Travels in Alaska


The trail-blazing Scottish-American naturalist, John Muir, known as the Father of the National Parks was one of the first advocates for the preservation of wilderness in the USA.  His activism helped to preserve the Yosemite Valley, Sequoia National Park and countless other miles of wild America. 

Muir made several trips to the pristine, relatively unexplored territory of Alaska, the first in 1879.  He found awe-inspiring glaciers and was in the company of bears, bald eagles, wolves, and whales. Half-poet and half-geologist, he recorded his experiences and reflections in Travels in Alaska, a work he was in the process of completing at the time of his death in 1914.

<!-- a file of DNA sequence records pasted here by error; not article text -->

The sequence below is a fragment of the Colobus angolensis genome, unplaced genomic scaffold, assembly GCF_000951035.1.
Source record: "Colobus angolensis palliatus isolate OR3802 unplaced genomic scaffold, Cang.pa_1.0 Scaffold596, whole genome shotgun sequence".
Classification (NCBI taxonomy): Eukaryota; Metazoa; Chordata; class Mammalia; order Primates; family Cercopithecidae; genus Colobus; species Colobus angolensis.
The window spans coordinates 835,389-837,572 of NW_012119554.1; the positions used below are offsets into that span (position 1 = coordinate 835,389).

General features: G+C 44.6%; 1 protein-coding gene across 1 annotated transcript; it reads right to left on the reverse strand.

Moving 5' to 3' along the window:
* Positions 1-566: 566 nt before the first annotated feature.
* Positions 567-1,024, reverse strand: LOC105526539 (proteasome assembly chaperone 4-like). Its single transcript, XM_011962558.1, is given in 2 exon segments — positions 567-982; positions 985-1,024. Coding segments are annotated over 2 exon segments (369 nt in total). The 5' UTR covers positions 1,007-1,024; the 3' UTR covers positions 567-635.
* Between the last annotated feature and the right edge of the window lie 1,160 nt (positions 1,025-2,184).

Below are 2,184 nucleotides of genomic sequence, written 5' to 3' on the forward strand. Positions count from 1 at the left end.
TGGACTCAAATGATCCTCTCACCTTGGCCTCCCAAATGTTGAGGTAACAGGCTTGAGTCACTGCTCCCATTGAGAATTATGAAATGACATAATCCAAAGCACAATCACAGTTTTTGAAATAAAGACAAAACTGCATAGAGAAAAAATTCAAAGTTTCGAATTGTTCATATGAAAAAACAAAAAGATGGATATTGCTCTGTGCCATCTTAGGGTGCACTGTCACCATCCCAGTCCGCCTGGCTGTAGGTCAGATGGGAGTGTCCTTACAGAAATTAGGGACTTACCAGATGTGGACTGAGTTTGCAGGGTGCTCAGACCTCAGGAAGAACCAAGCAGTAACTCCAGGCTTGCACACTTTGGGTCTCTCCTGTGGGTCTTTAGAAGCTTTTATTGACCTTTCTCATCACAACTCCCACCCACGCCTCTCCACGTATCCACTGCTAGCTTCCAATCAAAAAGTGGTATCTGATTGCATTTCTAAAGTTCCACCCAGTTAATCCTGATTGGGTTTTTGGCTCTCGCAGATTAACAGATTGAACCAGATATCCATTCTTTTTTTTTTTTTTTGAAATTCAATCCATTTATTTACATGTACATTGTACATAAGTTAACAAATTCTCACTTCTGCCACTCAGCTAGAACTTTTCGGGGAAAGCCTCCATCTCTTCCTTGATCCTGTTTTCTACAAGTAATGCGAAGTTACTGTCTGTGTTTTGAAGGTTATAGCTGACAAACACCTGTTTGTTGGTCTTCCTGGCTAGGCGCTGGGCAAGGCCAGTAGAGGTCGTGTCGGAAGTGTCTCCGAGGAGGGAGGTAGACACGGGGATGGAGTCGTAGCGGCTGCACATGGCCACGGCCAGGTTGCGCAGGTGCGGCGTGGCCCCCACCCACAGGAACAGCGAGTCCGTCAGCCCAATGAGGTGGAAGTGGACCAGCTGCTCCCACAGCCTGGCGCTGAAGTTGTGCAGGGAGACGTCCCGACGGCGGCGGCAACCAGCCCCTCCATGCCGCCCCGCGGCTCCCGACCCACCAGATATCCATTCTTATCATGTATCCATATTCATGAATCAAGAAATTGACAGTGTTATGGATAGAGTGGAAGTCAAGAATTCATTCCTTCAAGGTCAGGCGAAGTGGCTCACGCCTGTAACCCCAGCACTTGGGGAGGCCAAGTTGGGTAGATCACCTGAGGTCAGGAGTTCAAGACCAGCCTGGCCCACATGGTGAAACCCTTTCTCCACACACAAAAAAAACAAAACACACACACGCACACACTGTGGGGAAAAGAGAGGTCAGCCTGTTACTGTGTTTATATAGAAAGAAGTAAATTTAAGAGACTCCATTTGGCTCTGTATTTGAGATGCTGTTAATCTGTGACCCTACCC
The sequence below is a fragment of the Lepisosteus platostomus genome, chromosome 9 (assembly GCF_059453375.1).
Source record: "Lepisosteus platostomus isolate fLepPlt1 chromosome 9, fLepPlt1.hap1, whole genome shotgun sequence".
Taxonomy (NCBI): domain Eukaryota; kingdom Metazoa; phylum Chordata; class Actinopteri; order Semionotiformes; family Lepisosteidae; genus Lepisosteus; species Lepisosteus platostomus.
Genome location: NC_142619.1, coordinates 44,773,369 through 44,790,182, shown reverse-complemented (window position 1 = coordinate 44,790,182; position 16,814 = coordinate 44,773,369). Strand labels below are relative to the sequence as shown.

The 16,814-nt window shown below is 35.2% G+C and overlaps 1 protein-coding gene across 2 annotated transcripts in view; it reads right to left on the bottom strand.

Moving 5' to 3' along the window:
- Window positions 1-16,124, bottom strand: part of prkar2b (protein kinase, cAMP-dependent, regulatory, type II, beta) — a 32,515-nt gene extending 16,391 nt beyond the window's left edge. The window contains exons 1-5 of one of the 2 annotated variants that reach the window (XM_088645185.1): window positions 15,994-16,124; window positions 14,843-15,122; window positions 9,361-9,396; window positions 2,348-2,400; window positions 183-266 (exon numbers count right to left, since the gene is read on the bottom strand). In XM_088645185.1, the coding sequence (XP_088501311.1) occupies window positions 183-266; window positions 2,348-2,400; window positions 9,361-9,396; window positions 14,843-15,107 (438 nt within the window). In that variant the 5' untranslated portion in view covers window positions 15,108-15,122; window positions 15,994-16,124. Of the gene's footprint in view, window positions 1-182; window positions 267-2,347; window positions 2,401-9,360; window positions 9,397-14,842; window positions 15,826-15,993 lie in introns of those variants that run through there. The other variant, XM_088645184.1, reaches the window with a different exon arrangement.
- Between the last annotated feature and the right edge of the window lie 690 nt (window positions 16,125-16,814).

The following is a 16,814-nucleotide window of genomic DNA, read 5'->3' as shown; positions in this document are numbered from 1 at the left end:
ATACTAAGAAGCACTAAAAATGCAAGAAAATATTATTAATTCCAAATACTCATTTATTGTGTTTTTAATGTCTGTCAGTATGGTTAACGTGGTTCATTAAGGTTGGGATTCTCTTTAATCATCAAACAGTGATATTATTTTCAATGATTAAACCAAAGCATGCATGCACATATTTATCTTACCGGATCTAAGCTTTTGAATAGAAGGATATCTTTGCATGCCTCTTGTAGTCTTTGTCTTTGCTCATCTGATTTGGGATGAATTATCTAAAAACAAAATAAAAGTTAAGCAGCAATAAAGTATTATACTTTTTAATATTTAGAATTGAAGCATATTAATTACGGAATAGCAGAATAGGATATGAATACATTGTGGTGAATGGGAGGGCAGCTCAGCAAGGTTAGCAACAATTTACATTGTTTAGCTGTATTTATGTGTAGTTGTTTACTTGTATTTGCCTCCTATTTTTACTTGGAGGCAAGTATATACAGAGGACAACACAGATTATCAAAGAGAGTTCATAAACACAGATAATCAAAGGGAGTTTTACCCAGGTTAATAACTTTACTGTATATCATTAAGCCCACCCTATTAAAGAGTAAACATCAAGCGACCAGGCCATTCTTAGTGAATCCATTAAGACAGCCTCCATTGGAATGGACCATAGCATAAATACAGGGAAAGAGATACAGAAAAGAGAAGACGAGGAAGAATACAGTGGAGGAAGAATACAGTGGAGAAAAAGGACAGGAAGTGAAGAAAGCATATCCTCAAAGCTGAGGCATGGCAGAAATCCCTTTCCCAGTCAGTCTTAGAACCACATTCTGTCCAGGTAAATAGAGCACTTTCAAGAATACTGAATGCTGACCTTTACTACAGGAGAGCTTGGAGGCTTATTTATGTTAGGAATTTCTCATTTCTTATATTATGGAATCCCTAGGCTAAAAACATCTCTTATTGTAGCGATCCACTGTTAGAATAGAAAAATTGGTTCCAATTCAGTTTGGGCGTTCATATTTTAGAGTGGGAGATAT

“A century and a quarter later, we are reading [Muir’s] account because there in the glorious fiords . . . he is at our elbow, nudging us along, prompting us to understand that heaven is on earth—is the Earth—and rapture is the sensible response wherever a clear line of sight remains.”  Edwards Hoagland.

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